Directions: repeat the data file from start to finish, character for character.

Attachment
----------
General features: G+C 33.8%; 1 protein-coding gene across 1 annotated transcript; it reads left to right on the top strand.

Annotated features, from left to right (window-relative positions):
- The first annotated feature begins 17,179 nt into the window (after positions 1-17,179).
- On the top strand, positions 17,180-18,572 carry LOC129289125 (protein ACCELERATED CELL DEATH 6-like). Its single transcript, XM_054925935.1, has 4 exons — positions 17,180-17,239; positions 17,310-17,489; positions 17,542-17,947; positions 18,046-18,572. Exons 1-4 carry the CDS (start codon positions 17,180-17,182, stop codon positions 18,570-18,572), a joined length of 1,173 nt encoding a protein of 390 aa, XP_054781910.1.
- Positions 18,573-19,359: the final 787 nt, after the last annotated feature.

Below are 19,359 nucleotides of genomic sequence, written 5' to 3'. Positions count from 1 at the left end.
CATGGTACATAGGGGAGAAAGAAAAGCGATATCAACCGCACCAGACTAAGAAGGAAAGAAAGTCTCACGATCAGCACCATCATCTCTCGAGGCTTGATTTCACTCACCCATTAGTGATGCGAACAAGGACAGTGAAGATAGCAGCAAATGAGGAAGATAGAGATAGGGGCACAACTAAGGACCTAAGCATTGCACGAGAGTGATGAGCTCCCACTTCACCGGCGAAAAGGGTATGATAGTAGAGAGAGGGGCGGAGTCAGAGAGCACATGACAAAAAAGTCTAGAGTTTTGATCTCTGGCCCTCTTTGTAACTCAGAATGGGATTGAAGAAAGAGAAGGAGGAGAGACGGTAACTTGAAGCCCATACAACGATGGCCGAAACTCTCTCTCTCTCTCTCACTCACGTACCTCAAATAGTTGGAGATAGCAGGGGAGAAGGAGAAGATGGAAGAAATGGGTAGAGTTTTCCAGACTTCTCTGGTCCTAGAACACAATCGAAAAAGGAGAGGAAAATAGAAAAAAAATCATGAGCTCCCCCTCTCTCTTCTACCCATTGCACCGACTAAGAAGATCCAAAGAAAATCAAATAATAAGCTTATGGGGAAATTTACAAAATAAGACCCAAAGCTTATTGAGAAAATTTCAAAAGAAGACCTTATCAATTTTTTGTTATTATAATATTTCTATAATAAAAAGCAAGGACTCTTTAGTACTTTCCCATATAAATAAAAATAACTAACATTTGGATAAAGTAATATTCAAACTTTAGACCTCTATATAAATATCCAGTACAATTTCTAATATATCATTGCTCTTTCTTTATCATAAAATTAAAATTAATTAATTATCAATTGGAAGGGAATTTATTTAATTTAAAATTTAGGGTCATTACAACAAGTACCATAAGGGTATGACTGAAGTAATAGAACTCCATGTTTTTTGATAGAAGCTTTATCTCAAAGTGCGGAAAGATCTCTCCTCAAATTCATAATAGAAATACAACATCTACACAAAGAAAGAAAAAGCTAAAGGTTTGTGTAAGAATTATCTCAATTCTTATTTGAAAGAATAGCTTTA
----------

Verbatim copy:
General features: G+C 33.8%; 1 protein-coding gene across 1 annotated transcript; it reads left to right on the top strand.

Annotated features, from left to right (window-relative positions):
- The first annotated feature begins 17,179 nt into the window (after positions 1-17,179).
- On the top strand, positions 17,180-18,572 carry LOC129289125 (protein ACCELERATED CELL DEATH 6-like). Its single transcript, XM_054925935.1, has 4 exons — positions 17,180-17,239; positions 17,310-17,489; positions 17,542-17,947; positions 18,046-18,572. Exons 1-4 carry the CDS (start codon positions 17,180-17,182, stop codon positions 18,570-18,572), a joined length of 1,173 nt encoding a protein of 390 aa, XP_054781910.1.
- Positions 18,573-19,359: the final 787 nt, after the last annotated feature.

Below are 19,359 nucleotides of genomic sequence, written 5' to 3'. Positions count from 1 at the left end.
CATGGTACATAGGGGAGAAAGAAAAGCGATATCAACCGCACCAGACTAAGAAGGAAAGAAAGTCTCACGATCAGCACCATCATCTCTCGAGGCTTGATTTCACTCACCCATTAGTGATGCGAACAAGGACAGTGAAGATAGCAGCAAATGAGGAAGATAGAGATAGGGGCACAACTAAGGACCTAAGCATTGCACGAGAGTGATGAGCTCCCACTTCACCGGCGAAAAGGGTATGATAGTAGAGAGAGGGGCGGAGTCAGAGAGCACATGACAAAAAAGTCTAGAGTTTTGATCTCTGGCCCTCTTTGTAACTCAGAATGGGATTGAAGAAAGAGAAGGAGGAGAGACGGTAACTTGAAGCCCATACAACGATGGCCGAAACTCTCTCTCTCTCTCTCACTCACGTACCTCAAATAGTTGGAGATAGCAGGGGAGAAGGAGAAGATGGAAGAAATGGGTAGAGTTTTCCAGACTTCTCTGGTCCTAGAACACAATCGAAAAAGGAGAGGAAAATAGAAAAAAAATCATGAGCTCCCCCTCTCTCTTCTACCCATTGCACCGACTAAGAAGATCCAAAGAAAATCAAATAATAAGCTTATGGGGAAATTTACAAAATAAGACCCAAAGCTTATTGAGAAAATTTCAAAAGAAGACCTTATCAATTTTTTGTTATTATAATATTTCTATAATAAAAAGCAAGGACTCTTTAGTACTTTCCCATATAAATAAAAATAACTAACATTTGGATAAAGTAATATTCAAACTTTAGACCTCTATATAAATATCCAGTACAATTTCTAATATATCATTGCTCTTTCTTTATCATAAAATTAAAATTAATTAATTATCAATTGGAAGGGAATTTATTTAATTTAAAATTTAGGGTCATTACAACAAGTACCATAAGGGTATGACTGAAGTAATAGAACTCCATGTTTTTTGATAGAAGCTTTATCTCAAAGTGCGGAAAGATCTCTCCTCAAATTCATAATAGAAATACAACATCTACACAAAGAAAGAAAAAGCTAAAGGTTTGTGTAAGAATTATCTCAATTCTTATTTGAAAGAATAGCTTTA